Different languages shaping different realities
Charlemagne once said: “…to have another language is to possess a second soul.”
While we cannot confirm or deny how much the existential soul is involved in this discussion, linguistics is a core component of culture. The language attached to a certain culture will likely influence the way individuals view the world around them.
With approximately 7,000 known languages in the world, we see differences that vary from grammatical structures and rules to the words they have for certain situations or feelings which other languages may not have. Comprehending thoughts in different languages is an interesting notion to study, as visuals may play a part in this.
The relationship between the Wernicke and Broca areas of the brain assists in creating mental images assigned to spoken or read words, helping the recipient comprehend them. However, different languages may have different effects on how this happens. Some of the influences that affect how we visualize languages are the formats they are presented in as well as their gender undertones.
For example, Arabic and Hebrew are read from right-to-left. Linguistic researchers have found that writers of this language may chronologically envision timelines differently to those who read and write from left-to-right. Some languages also support the male/female gender dichotomy. This is particularly noticeable in languages such as Spanish or German. In Spanish, the moon (la luna) takes on the female article whereas in German, the moon (der Mond) takes on a masculine meaning. When asking both groups of speakers how they would describe the moon, scholars found that Spanish speakers would use more delicate, effeminate adjectives whereas German speakers would describe the Moon in more stereotypically masculine ways.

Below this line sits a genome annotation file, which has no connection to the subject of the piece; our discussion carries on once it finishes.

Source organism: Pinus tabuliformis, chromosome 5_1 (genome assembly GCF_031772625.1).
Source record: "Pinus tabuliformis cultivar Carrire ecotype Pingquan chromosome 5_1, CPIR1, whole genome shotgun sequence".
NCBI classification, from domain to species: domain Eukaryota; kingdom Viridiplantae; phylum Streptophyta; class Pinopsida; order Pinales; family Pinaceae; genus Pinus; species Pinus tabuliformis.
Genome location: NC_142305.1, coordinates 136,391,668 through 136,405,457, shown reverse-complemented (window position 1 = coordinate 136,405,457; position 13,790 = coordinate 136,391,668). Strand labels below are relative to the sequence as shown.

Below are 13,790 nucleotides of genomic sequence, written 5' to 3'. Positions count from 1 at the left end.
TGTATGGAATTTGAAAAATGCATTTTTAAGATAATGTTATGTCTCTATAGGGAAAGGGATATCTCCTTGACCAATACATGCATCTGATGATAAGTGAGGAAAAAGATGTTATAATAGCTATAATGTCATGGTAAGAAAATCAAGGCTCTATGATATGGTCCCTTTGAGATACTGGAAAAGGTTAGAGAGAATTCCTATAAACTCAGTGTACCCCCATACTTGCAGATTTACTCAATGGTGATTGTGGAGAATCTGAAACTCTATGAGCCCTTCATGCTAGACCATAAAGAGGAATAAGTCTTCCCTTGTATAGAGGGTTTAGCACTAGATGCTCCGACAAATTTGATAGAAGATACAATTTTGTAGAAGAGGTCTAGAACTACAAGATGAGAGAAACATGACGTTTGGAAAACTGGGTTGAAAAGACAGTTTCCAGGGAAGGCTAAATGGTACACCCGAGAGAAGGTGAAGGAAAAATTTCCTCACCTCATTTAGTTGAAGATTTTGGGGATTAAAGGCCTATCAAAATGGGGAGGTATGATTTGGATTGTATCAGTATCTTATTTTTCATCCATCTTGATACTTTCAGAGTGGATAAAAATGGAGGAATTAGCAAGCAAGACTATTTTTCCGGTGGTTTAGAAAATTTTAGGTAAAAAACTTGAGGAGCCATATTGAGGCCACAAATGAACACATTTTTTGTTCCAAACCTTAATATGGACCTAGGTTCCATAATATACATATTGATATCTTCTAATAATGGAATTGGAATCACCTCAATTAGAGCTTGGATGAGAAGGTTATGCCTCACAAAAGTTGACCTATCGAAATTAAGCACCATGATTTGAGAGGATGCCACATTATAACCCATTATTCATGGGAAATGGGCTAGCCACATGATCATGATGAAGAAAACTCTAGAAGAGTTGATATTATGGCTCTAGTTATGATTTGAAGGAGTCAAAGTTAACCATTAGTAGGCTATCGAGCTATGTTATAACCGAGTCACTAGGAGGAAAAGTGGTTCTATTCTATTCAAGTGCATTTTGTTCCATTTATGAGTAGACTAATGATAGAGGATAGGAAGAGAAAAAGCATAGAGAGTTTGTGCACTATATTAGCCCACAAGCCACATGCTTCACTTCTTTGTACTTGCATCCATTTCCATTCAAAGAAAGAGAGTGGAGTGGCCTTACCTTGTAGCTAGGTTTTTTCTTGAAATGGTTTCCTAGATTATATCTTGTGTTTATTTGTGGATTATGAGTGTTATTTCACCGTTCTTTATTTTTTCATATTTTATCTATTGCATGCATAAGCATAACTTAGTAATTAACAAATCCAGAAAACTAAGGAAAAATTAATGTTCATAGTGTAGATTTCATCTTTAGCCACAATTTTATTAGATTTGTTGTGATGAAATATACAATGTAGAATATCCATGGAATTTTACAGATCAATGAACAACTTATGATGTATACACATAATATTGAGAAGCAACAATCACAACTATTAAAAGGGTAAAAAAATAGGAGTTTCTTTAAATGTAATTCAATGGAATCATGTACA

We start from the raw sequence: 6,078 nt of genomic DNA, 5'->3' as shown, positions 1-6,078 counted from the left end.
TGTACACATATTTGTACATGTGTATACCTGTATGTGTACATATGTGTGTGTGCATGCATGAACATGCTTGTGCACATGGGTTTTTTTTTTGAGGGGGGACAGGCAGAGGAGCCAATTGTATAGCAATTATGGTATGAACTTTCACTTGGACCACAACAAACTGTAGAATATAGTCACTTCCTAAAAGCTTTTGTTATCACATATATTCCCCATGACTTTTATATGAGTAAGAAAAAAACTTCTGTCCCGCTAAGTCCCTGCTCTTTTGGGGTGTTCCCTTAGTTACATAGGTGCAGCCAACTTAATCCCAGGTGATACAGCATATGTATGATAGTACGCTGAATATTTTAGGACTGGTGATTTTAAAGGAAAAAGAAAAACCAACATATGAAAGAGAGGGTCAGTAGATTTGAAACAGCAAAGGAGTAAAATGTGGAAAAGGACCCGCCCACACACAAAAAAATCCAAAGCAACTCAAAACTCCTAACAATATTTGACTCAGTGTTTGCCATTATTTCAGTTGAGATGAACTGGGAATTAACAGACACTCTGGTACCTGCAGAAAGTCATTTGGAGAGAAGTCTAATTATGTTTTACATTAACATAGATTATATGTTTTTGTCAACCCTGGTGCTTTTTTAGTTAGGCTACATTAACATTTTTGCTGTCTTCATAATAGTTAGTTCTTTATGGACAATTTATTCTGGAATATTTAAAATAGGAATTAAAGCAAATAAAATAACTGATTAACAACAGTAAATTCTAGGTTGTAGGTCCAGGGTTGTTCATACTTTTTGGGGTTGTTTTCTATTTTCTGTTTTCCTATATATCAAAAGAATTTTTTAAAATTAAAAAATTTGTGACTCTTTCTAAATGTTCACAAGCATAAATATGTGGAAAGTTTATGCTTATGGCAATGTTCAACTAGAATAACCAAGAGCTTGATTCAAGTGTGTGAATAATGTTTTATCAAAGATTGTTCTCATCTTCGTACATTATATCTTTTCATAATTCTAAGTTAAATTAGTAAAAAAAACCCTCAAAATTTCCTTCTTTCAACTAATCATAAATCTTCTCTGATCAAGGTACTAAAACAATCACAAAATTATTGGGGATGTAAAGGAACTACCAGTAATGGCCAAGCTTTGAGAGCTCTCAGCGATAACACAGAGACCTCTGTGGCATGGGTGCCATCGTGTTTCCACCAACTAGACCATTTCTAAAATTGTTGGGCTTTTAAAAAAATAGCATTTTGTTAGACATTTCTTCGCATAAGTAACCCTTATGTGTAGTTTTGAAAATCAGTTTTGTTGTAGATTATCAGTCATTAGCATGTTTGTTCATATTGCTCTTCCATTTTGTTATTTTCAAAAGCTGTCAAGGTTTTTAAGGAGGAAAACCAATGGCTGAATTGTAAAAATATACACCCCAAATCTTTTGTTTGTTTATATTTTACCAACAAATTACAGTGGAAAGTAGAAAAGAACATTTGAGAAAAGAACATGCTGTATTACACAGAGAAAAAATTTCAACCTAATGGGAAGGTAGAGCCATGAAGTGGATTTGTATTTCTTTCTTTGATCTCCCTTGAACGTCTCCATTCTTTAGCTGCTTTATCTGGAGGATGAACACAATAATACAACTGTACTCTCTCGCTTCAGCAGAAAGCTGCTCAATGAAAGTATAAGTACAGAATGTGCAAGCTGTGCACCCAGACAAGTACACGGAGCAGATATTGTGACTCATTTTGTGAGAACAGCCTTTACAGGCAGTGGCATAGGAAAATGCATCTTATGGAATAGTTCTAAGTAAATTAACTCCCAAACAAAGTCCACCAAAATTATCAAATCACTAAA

How we view events can also be shaped by the language we are speaking. For example, the English language tends to construct sentences with multiple objects and subjects. If someone accidentally knocked a cup from a desk, the English speaker would recount this by saying: “He knocked the cup from the desk.” However, in some romance languages, speakers would be more inclined to recount the same scenario as: “The cup fell from the desk.” As the incident was an accident, the human element is removed. By this token, the language chosen at that moment guides reasoning. This makes things particularly complicated for people of different native tongues to recall the same incidents in possible eyewitness testimonies.
The effects of multilingualism on the brain
Before the 1960s, being bilingual was considered a shortcoming, that it might limit an individual’s ability to think clearer than the monolingual brain.
The differences between multilingual and monolingual brains are still widely researched. What is true is that speaking more than one language affects the working of and appearance of brains compared to those who speak one language.
However, being bilingual may mean that different parts of the brain are used differently for different languages. There are two active parts of language use (speaking and writing) and two passive parts (listening and reading). A balanced bilingual has equal abilities in at least two parts but most bilinguals only use the two in varied ways depending on how they learned the languages.
Of the many benefits of being multilingual, it is thought that multilingual brains are generally better wired, using both left and right hemispheres of the brain to decipher language. This continuous brain exercise is thought to help delay Alzheimer’s disease and dementia in the future.
The benefits of building bilingual vocabulary at a younger age
The critical period hypothesis asserts that young children learn languages quicker than adults due to the plasticity of their developing brains allowing them to use both brain hemispheres.
Although there is a myth that older people cannot begin learning new languages, this is not true. What is true is that the brain has developed a specific type of learning that makes unpacking language rules more rigid. This can be seen through different learning methods of different types of bilinguals.
“Compound bilingual” – Infants who acquire two languages at once.
“Coordinate bilingual” – Older children/young adults/teenagers who develop bilingualism, managing two sets of concepts at once, speaking one language during the day, and a different language at home.
“Subordinate bilingual” – Bilinguals (perhaps older) who learn secondary language through their native tongue. It is still possible that they may become bilingual, but they are doing it through one linguistic code they have spent their life developing.